The checklist in this and next month's article is based upon the requirements of the OSHA bloodborne pathogens standards and recommendations from the CDC.
The following checklist is based upon the requirements of the OSHA bloodborne pathogens standards and upon recommendations from the Center for Disease Control and Prevention.
Training, vaccination and documentation of procedures
- Training about hepatitis B vaccination is provided to new employees.
- The hepatitis B vaccination series is offered to new employees after they have received hepatitis B training, but within 10 days of employment at no cost to employees.
- Vaccination refusal by employees is documented.
- Hepatitis B vaccination of employees is performed under the supervision of a licensed physician or other licensed health-care professional, according to the current recommendations of the United States Public Health Service.
- The employer has a written statement from the health-care professional who evaluated an employee for hepatitis B vaccination stating whether the vaccination was indicated for the employee and if the employee received the vaccination.
- Annual update training on the cause and prevention of bloodborne diseases and on other office infection control procedures is provided to office staff.
- Training records are kept.
- A written exposure control plan has been prepared for the facility, is made available to employees, and is updated at least annually.
- An exposure determination has been prepared.
- Universal precautions are observed.
- Engineering controls are examined and maintained or replaced on a regular basis.
- A copy of the OSHA bloodborne pathogens standard is made available to employees.
Post-exposure evaluation and follow-up
- A confidential post-exposure medical evaluation and follow-up including prophylaxis is made available to all exposed employees.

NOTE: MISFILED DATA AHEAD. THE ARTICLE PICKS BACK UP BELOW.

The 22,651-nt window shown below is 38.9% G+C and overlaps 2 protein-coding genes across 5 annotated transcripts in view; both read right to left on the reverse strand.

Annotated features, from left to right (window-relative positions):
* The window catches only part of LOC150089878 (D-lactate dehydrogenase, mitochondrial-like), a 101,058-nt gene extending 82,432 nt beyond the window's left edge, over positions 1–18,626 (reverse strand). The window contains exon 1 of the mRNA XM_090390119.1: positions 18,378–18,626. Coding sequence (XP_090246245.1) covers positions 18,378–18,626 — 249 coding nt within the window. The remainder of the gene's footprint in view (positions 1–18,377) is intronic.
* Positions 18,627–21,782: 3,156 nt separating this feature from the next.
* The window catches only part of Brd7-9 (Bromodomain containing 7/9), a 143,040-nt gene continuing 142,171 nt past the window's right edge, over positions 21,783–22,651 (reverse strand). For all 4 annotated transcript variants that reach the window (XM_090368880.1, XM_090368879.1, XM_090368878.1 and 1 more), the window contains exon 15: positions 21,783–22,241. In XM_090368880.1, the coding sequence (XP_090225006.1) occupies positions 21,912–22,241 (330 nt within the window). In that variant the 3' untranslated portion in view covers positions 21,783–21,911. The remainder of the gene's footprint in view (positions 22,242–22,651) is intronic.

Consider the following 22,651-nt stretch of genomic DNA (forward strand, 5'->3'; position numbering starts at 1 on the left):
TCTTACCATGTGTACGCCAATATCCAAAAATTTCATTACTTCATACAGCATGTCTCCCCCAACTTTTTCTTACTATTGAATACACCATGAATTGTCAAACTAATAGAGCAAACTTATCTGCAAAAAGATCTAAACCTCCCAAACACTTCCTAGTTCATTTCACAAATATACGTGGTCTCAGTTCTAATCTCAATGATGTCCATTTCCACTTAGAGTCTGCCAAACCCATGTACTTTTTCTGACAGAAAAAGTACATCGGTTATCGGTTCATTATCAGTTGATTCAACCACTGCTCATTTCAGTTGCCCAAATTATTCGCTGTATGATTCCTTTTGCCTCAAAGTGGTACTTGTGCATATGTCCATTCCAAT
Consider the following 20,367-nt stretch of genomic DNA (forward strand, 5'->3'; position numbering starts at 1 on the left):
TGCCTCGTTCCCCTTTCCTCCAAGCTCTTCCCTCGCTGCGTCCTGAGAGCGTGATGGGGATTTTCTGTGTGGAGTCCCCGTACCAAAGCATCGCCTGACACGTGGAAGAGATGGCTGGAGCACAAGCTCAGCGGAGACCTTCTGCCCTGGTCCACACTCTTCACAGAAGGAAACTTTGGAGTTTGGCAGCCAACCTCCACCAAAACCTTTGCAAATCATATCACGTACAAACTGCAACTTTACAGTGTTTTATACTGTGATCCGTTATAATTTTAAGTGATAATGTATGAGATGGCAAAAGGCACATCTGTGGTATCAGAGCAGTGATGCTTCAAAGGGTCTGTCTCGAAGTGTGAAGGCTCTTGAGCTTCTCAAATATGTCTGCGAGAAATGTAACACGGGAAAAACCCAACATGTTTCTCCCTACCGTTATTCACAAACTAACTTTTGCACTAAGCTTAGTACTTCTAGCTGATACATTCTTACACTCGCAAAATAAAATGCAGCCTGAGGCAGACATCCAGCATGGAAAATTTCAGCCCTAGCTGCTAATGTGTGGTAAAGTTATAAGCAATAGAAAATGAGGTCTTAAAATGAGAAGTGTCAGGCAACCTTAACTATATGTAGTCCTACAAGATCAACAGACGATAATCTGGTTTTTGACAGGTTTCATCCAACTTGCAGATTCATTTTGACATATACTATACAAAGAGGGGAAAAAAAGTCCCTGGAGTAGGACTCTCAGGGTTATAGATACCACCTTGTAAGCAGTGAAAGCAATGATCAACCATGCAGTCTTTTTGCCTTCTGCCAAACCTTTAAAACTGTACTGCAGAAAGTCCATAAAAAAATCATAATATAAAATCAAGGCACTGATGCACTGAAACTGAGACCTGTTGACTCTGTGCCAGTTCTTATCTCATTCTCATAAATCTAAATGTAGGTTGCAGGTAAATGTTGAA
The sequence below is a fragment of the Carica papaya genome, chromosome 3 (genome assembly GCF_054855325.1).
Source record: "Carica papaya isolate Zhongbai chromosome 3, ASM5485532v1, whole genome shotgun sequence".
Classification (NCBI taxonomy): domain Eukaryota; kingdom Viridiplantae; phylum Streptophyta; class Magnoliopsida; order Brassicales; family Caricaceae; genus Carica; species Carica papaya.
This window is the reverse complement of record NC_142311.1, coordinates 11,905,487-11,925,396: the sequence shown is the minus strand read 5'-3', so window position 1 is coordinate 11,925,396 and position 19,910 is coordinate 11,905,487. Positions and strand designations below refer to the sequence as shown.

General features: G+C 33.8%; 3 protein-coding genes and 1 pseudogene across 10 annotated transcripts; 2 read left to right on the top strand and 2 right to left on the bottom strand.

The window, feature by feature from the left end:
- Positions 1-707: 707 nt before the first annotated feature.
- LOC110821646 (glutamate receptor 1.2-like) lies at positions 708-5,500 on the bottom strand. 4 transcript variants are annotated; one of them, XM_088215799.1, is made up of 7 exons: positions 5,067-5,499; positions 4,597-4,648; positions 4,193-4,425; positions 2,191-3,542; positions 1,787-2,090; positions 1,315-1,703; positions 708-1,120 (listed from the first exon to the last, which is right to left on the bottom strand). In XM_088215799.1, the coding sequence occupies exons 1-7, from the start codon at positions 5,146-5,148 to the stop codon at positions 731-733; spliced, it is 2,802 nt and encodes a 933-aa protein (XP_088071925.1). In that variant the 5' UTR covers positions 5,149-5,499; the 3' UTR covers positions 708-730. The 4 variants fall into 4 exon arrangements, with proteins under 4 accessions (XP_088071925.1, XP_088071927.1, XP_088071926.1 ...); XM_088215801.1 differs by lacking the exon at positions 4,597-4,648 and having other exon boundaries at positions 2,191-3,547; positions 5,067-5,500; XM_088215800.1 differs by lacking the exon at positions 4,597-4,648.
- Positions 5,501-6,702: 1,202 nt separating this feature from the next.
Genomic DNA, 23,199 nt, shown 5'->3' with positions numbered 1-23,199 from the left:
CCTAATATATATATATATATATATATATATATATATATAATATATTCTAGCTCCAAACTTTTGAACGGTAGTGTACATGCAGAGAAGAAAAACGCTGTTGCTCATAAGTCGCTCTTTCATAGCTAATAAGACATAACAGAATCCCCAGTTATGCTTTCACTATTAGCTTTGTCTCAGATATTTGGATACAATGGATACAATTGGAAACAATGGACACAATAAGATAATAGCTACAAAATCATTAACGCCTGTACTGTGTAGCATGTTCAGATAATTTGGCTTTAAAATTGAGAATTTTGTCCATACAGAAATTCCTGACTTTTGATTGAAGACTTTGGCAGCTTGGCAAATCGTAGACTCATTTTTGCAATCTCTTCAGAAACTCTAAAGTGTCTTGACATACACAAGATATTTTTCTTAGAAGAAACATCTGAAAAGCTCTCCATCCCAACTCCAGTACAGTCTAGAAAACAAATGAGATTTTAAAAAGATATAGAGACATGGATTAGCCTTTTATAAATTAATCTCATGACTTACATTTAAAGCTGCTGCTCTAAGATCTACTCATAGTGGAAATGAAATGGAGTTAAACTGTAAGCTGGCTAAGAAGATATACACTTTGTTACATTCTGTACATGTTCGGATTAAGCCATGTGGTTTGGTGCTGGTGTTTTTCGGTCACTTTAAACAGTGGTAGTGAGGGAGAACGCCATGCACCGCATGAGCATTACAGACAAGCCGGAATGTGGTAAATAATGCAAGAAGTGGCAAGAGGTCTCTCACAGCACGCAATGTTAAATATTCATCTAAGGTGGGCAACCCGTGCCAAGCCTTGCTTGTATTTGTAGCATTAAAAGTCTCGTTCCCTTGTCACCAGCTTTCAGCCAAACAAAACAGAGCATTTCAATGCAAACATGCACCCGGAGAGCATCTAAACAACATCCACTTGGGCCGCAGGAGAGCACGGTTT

- The post-exposure evaluation and follow-up is made available at no cost, at a reasonable time and place, under the supervision of a licensed physician or other licensed healthcare professional, according to the current recommendations of the United States Public Health Service.
- The employer has a written statement from the health-care professional that evaluated an employee after an exposure stating that the employee has been informed of the results of the evaluation and that the employee has been told of any medical conditions resulting from exposure to blood or saliva which require further evaluation or treatment.
Handwashing and use of personal protective equipment (PPE)
- Handwashing facilities are readily accessible to employees.
- Handwashing by employees after removing gloves or other personal protective equipment is ensured.
- Washing of hands or other skin after exposure to blood or saliva is ensured.
- Appropriate PPE in the proper sizes (e.g., gloves, masks, protective eyewear, protective clothing, and ventilation devices) is provided to employees.
- Alternatives are provided to employees who have reactions to gloves that are normally provided.
- The employer is responsible for and assures that PPE is cleaned, laundered, maintained, replaced, and disposed of at no cost to the employee.